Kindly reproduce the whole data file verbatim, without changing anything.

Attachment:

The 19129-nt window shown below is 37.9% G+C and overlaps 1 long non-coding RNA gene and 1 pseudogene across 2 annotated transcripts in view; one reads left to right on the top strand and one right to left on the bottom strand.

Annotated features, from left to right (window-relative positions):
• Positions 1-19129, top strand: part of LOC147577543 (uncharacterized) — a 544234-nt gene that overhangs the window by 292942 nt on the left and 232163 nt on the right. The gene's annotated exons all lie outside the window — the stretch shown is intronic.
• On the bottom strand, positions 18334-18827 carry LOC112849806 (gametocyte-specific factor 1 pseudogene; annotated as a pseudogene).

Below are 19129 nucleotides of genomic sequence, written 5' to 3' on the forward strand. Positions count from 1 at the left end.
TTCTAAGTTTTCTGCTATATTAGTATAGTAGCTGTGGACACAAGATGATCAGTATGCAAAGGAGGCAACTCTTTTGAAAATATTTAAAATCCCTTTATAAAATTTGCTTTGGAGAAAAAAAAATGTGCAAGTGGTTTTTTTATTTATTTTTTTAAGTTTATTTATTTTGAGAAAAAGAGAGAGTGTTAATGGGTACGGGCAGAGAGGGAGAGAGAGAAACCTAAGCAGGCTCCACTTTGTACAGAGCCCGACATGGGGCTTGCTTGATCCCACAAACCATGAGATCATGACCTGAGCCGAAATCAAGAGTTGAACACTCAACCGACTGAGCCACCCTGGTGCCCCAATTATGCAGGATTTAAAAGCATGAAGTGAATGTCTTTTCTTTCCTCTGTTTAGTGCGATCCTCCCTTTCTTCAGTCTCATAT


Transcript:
The 19129-nt window shown below is 37.9% G+C and overlaps 1 long non-coding RNA gene and 1 pseudogene across 2 annotated transcripts in view; one reads left to right on the top strand and one right to left on the bottom strand.

Annotated features, from left to right (window-relative positions):
• Positions 1-19129, top strand: part of LOC147577543 (uncharacterized) — a 544234-nt gene that overhangs the window by 292942 nt on the left and 232163 nt on the right. The gene's annotated exons all lie outside the window — the stretch shown is intronic.
• On the bottom strand, positions 18334-18827 carry LOC112849806 (gametocyte-specific factor 1 pseudogene; annotated as a pseudogene).

Below are 19129 nucleotides of genomic sequence, written 5' to 3' on the forward strand. Positions count from 1 at the left end.
TTCTAAGTTTTCTGCTATATTAGTATAGTAGCTGTGGACACAAGATGATCAGTATGCAAAGGAGGCAACTCTTTTGAAAATATTTAAAATCCCTTTATAAAATTTGCTTTGGAGAAAAAAAAATGTGCAAGTGGTTTTTTTATTTATTTTTTTAAGTTTATTTATTTTGAGAAAAAGAGAGAGTGTTAATGGGTACGGGCAGAGAGGGAGAGAGAGAAACCTAAGCAGGCTCCACTTTGTACAGAGCCCGACATGGGGCTTGCTTGATCCCACAAACCATGAGATCATGACCTGAGCCGAAATCAAGAGTTGAACACTCAACCGACTGAGCCACCCTGGTGCCCCAATTATGCAGGATTTAAAAGCATGAAGTGAATGTCTTTTCTTTCCTCTGTTTAGTGCGATCCTCCCTTTCTTCAGTCTCATAT